Glutathione in Chronic Fatigue Syndrome (ME/CFS) and Fibromyalgia


glutathione fibromyalgia and chronic fatigue syndrome

Glutathione is the main antioxidant in the body. Its levels may be depleted in ME/CFS and FM.

is the primary antioxidant in the body. Glutathione (GSH) mops up reactive oxygen species (free radicals, lipid peroxides, and heavy metals) that can cause cellular damage.  Glutathione also participates in numerous other important processes in the body including DNA synthesis and repair, amino acid transport, enzyme activation, prostaglandin synthesis, iron metabolism and cell differentiation and death.

Glutathione deficiencies appear to be common in central nervous system diseases (chronic fatigue syndrome, multiple sclerosis, Parkinson’s Disease, Alzheimer’s, autism, depression). The fact that GSH depletion is one of the earliest brain abnormalities in Parkinson’s has led to several studies assessing the effects of intranasal GSH supplementation in that disease.

One study found intranasal GSH supplementation quickly increased brain GSH levels in Parkinson’s by 240 percent. A short-term 2017 study, however, did not find that intranasal GSH produced better results than a placebo effect, which turned out to be quite high.  (The authors suggested that a longer term trial take place.)

Different Means of Glutathione Delivery

Because bioavailability of oral glutathione is low, doctors often supplement with its precursors such as cysteine. Other antioxidants such as vitamin C that appear to work work synergistically with glutathione are often included.  N-acetylcysteine (NAC) and alpha lipoic acid (ALA) are also used to increase GSH levels.

The oral availability problems with glutathione may be able to be bypassed by providing it intramuscularly via injection, by using a nebulizer, using it intranasally or via cream. Even GSH suppositories are available. A 2013 survey suggested that intranasal GSH is well tolerated.

Enhancing Glutathione Levels Could Help in Chronic Fatigue Syndrome (ME/CFS) / Fibromyalgia Because…

Four studies have found indirect evidence of glutathione reduction (via increased lactate levels) in fibromyalgia and three in chronic fatigue syndrome (ME/CFS).  Reduced levels of glutathione have repeatedly been found in the ventricles of the brains of ME/CFS patients.  Increased levels of oxidative stress have consistently been found in both ME/CFS and fibromyalgia.  Several studies finding evidence of increased levels of free radicals called isoprostanes suggest problems with the antioxidant system in ME/CFS are present.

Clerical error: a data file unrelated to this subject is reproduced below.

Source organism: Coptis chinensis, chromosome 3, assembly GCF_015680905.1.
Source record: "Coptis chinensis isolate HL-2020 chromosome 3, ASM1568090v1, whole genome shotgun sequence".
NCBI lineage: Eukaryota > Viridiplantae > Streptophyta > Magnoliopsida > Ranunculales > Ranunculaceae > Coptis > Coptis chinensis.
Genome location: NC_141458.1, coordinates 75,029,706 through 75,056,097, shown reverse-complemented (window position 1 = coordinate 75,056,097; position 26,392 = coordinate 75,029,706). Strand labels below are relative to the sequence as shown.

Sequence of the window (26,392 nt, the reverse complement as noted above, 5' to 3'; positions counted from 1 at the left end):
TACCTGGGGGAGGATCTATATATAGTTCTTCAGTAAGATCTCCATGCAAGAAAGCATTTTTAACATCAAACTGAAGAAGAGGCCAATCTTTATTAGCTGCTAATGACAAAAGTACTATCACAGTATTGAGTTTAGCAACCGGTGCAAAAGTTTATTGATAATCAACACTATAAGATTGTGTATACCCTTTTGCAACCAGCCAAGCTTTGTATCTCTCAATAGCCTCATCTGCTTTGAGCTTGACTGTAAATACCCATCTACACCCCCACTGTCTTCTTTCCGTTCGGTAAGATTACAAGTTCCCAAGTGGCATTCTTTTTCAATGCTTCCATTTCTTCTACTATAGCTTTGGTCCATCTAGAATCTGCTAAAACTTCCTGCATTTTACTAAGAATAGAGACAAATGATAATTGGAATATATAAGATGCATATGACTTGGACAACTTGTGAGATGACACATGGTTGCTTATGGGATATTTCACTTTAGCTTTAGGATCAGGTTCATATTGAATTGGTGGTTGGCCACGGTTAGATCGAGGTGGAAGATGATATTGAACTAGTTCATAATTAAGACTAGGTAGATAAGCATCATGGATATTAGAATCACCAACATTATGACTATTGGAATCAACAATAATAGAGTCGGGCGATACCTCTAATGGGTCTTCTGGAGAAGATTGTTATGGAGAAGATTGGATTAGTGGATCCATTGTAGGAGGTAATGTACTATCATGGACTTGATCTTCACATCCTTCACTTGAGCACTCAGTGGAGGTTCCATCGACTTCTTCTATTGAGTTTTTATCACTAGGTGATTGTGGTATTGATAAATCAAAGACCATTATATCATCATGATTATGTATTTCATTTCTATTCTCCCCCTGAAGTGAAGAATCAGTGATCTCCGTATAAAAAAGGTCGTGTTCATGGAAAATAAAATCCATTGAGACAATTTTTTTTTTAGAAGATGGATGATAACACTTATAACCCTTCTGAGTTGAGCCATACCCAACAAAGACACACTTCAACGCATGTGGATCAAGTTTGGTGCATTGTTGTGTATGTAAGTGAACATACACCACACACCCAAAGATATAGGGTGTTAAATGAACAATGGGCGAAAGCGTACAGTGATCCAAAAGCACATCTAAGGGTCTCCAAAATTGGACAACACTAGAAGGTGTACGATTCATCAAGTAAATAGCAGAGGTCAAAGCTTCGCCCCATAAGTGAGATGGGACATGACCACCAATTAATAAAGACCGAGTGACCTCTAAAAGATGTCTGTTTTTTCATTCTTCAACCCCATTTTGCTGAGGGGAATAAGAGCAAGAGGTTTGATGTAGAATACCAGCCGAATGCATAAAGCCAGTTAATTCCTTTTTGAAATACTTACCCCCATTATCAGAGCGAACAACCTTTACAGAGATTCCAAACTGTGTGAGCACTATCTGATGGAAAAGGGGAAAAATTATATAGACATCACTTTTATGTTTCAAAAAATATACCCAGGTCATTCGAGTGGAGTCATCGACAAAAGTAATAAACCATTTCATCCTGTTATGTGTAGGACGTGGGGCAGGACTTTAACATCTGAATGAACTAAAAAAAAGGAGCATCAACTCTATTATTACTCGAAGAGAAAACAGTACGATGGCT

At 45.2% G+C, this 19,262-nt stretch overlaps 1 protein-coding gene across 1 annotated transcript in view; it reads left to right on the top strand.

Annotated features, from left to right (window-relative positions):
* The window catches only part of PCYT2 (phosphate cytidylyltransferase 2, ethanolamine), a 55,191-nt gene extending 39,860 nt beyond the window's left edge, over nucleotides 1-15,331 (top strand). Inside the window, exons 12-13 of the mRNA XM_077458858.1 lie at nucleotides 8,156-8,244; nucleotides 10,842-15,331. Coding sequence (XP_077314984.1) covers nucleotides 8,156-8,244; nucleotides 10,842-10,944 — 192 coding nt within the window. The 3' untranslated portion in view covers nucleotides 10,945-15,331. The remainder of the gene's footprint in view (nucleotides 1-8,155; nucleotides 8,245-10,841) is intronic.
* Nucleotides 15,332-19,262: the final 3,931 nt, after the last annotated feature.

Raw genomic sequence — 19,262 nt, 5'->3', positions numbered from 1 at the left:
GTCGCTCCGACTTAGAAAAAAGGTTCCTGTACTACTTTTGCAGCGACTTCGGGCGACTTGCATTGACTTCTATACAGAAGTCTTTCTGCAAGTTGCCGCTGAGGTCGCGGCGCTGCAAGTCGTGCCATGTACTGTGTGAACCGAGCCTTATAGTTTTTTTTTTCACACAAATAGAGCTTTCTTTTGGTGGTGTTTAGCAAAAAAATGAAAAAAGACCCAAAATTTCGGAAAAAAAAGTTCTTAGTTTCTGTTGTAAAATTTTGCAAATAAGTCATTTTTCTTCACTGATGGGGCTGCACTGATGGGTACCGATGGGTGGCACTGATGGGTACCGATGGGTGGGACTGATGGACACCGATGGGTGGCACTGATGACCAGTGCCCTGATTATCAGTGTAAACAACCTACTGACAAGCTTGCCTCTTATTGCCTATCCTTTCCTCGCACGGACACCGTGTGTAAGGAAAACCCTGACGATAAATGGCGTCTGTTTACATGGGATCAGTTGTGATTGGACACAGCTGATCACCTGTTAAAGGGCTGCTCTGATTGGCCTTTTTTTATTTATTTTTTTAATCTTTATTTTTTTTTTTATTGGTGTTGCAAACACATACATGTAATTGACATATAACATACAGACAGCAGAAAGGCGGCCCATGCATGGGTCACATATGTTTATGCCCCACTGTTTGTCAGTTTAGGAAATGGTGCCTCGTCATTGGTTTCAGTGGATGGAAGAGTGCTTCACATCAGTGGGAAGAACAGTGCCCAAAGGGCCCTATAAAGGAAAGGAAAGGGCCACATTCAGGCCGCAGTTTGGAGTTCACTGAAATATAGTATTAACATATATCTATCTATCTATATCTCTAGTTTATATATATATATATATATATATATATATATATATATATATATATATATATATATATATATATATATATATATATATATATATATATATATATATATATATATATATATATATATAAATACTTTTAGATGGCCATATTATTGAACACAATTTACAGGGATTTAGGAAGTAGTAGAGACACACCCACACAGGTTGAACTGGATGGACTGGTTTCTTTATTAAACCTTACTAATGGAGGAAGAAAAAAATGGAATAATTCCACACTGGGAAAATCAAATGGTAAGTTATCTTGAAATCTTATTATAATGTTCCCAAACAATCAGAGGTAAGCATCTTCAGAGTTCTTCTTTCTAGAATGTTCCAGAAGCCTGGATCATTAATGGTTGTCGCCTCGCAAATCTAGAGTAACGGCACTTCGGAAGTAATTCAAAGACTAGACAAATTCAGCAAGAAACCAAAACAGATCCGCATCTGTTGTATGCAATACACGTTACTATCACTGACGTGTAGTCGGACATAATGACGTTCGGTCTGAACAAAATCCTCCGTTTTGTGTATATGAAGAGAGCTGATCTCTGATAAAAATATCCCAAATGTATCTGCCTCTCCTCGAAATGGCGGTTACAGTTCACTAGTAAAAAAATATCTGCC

Dr. Shungu proposes that oxidative stress-caused neuroinflammation plays a key role in both fibromyalgia and ME/CFS.

Chronic Fatigue Syndrome (ME/CFS) / Fibromyalgia Doctors Report…

Glutathione supplementation has a rich history in ME/CFS. Dr. Paul Cheney championed undenatured whey protein (Immunopro) for years and RIch Van Konynenburg emphasized glutathione supplementation in his protocol.  Dr. Teitelbaum recommends using S-adenosylmethionine (SAMe),  N-acetylcysteine (NAC), glutamine, glycine, vitamin C and undenatured whey protein to increase GSH levels.

Theresa Dowell DPN, who has ME/CFS, reported that Dr. Klimas finds that that intranasal glutathione provides about 90% of her patients approximately a 20% improvement in fatigue and cognition.  Most patients notice improvement in 6-8 weeks but a three-month trial is called for. Dr. Dowell found intranasal glutathione helpful for herself and is tracking its effectiveness in her patients. She avoids IV pushes of GSH because of potential side-effects.

Are Intranasal Drugs the Future for ME/CFS and Fibromyalgia?

Chronic Fatigue Syndrome (ME/CFS) Studies

At the 2016 IACFS/ME conference, Dr. Shungu, a researcher – not an MD – demonstrated that NAC supplementation (1800 mg/day for four weeks) not only reaches the brain but was able to significantly reduce brain free-radical levels, increased GSH levels, and improved symptoms. Richard Deth is studying whether liposomal glutathione is effective in restoring natural killer cell functioning in ME/CFS.

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